Mixed farming communal grazing systems are defined as systems where communal grazing areas are the principal feed resource base for livestock, crop residues are grazed and where animals are kept at night on the farm.
The system is mainly found in areas with a low population density in semi-arid sub-humid and mountain areas. It refers to:
Crop farmers keeping livestock are by profession crop farmers. Those referred to under this sub system are farmers who keep livestock in the first place as a saving account for surplus income from crop cultivation and / or other activities. Livestock is kept in village / family herds grazing communal areas. In addition livestock can be used to provide draught power and / or to transfer plant nutrients from crop fields and communal areas to the farm.
Livestock units are often composed changing mixtures of small ruminants (sheep and goats) and / or large ruminants (cattle or camels).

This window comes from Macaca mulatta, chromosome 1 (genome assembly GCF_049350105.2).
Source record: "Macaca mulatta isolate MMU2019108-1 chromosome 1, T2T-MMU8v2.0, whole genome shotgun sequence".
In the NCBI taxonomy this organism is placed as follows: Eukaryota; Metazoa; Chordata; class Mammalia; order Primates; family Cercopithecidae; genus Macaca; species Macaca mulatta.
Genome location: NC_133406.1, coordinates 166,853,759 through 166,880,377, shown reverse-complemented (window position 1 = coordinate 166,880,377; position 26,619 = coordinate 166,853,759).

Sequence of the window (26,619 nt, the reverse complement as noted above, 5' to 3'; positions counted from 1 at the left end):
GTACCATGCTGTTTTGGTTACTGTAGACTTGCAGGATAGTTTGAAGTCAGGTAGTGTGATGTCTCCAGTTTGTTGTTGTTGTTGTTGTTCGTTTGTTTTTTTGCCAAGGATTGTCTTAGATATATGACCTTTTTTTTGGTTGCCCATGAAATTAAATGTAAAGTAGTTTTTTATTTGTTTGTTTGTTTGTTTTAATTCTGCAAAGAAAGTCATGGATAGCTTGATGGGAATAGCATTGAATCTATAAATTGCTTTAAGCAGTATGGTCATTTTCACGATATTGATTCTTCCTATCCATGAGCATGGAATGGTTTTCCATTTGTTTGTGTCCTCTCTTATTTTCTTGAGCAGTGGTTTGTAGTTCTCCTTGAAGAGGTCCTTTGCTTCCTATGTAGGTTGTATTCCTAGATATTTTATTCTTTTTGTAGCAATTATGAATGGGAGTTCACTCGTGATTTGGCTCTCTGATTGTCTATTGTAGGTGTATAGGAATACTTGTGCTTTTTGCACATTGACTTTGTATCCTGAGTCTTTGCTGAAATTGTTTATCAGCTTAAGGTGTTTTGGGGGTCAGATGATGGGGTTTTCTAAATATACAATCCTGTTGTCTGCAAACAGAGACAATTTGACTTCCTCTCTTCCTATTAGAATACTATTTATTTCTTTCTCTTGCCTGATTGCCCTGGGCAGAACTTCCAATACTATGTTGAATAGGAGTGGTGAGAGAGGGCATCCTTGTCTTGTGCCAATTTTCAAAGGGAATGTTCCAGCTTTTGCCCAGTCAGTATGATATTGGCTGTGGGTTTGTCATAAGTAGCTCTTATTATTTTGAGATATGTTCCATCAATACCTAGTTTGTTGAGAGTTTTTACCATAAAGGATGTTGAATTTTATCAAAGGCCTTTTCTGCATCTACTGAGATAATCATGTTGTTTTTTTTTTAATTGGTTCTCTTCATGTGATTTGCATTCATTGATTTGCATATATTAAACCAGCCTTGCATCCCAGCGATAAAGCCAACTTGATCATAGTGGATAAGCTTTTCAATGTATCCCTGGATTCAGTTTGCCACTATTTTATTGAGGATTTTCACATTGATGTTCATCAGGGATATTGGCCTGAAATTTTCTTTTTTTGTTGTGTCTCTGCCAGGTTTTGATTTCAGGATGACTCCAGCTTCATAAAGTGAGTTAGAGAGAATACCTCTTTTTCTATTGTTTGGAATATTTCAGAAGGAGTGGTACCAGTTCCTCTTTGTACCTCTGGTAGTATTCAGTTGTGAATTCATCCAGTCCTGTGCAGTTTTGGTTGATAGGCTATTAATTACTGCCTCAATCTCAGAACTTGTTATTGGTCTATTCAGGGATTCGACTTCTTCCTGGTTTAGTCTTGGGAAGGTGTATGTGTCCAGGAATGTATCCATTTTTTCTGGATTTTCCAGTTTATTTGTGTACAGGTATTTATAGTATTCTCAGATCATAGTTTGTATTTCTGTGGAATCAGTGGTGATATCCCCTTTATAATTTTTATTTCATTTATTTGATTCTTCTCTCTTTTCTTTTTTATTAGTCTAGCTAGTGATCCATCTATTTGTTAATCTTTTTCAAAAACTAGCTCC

The principal negative environmental aspect of the system is its potential
contribution to overexploitation of communal resources.
The principal positive environment aspect of the system is its potential contribution to sustainable crop cultivation.
In addition it should be noted that this sub system harbours a large share of the worlds genetic bio diversity of domesticated species: poultry, goats, sheep, cattle, buffalo, camels, donkeys, horses, yaks, llama’s, alpaca and other rare species.
Along with population increase and area under cultivation there is an increasing demand for livestock and this system. However, as farmers applying this system have increasingly to compete for the same communal resources with those from the grazing system an increasing number is going over to other mixed farming systems: crop residues, cut and carry, feed from farm, use of external feed. In respect of the exploitation of communal areas, not only livestock farmers but also other users should be encouraged to improve local management of communal resources.
Together with farmers from the grazing system and other mixed farming systems they may make use of same communal resources (pastures and water sources). In general there is a decrease in availability of these resources while there is still an increase in livestock numbers. Consequently the potential of the mixed farming communal grazing system to produce more animal products for an increasing urban demand is very limited and can even be decreasing.
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